Background: Approximately 30% of adults in the USA suffer from heartburn or related symptoms monthly; more than 20% of these sufferers experience heartburn at least once per day. Although many rely on self-medication with antacids for the relief of their symptoms, treatments that decrease gastric volume as well as increase the pH of refluxed material should be more effective in relieving heartburn.
Aim: To compare the safety and efficacy of low-dose regimens of ranitidine for the relief of heartburn.
Methods: Adults with at least a 3-month history of heartburn were eligible for this randomized, double-blind, parallel group, multicentre dose-ranging study. Following a 1-week open-label run-in phase to document baseline heartburn frequency, subjects were randomized to receive treatment with one tablet of either ranitidine 75 mg (n = 491), ranitidine 25 mg (n = 504), or placebo (n = 494), to be taken as needed up to four times daily for 2 weeks for the relief of heartburn.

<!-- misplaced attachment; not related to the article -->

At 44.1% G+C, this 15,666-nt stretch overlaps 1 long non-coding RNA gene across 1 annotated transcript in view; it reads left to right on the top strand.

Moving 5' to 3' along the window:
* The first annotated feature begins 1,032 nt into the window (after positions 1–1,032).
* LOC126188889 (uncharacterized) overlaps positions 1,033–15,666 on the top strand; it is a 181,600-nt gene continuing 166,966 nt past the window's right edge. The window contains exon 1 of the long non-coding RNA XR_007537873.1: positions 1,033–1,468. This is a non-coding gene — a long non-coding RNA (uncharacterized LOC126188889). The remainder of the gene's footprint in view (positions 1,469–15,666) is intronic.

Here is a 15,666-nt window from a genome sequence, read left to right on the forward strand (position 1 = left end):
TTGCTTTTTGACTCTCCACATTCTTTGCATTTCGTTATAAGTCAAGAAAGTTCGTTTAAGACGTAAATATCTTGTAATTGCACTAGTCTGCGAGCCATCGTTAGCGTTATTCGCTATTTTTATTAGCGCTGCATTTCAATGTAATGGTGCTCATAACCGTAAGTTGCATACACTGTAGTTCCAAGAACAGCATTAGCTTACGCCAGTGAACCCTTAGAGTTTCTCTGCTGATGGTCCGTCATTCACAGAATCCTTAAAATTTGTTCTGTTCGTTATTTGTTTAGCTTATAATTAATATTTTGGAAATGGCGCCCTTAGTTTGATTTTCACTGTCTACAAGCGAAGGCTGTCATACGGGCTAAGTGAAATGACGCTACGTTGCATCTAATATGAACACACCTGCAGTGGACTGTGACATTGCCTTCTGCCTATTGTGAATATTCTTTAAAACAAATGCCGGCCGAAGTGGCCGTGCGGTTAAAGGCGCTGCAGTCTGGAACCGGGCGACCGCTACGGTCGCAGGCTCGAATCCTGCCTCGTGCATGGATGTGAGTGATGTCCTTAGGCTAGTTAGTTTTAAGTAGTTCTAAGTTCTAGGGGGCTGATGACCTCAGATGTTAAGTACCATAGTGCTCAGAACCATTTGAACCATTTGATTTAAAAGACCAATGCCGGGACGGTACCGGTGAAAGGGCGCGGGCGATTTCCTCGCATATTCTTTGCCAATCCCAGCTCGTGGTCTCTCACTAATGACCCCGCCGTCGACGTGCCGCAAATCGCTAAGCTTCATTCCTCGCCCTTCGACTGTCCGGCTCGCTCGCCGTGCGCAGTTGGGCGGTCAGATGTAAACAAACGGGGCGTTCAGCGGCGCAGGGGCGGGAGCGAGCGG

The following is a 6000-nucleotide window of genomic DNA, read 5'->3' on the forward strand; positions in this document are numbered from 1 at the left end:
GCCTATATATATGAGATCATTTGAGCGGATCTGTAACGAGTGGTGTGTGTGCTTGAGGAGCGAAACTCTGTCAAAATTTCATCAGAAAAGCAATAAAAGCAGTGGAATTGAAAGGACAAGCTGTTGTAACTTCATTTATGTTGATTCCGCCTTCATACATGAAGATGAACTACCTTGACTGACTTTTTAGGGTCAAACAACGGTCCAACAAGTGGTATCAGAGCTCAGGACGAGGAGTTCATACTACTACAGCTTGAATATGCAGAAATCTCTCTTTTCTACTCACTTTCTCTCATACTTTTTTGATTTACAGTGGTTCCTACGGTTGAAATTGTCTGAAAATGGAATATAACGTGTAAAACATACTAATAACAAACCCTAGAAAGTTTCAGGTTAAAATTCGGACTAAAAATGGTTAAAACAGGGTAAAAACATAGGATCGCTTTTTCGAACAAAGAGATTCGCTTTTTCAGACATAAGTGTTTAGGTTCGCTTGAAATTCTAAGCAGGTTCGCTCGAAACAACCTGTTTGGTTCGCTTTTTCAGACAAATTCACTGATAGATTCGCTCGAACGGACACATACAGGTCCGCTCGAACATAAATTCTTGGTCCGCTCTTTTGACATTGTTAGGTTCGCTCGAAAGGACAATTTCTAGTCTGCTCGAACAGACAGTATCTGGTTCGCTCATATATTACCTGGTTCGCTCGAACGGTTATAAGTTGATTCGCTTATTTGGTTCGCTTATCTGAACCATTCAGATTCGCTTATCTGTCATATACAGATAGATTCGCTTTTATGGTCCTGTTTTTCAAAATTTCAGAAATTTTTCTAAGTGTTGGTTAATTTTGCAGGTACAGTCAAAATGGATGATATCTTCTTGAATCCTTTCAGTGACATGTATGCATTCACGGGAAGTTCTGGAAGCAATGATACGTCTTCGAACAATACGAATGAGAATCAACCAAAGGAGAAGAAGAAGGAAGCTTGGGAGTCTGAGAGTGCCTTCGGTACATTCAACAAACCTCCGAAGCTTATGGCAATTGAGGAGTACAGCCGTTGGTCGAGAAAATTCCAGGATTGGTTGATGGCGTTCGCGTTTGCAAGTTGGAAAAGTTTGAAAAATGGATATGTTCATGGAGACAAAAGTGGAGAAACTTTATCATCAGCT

Results: The ranitidine 75 mg regimen was clinically (> 10 percentage points) and statistically (P < 0.05) significantly more effective than placebo for all measured efficacy end-points in relieving heartburn and reducing antacid consumption. In addition, the ranitidine 75 mg regimen was superior to placebo in providing heartburn relief within 30 min of dosing that lasted for up to 12 h. Ranitidine 25 mg was observed to be statistically superior (P < 0.05) but not clinically different from placebo, as defined a priori, in providing heartburn relief. All treatments were well tolerated and adverse events occurred no more frequently with the ranitidine regimens than with placebo.
Conclusions: Ranitidine 75 mg provides prompt relief of heartburn that lasts for up to 12 h and has a safety profile comparable to that of placebo.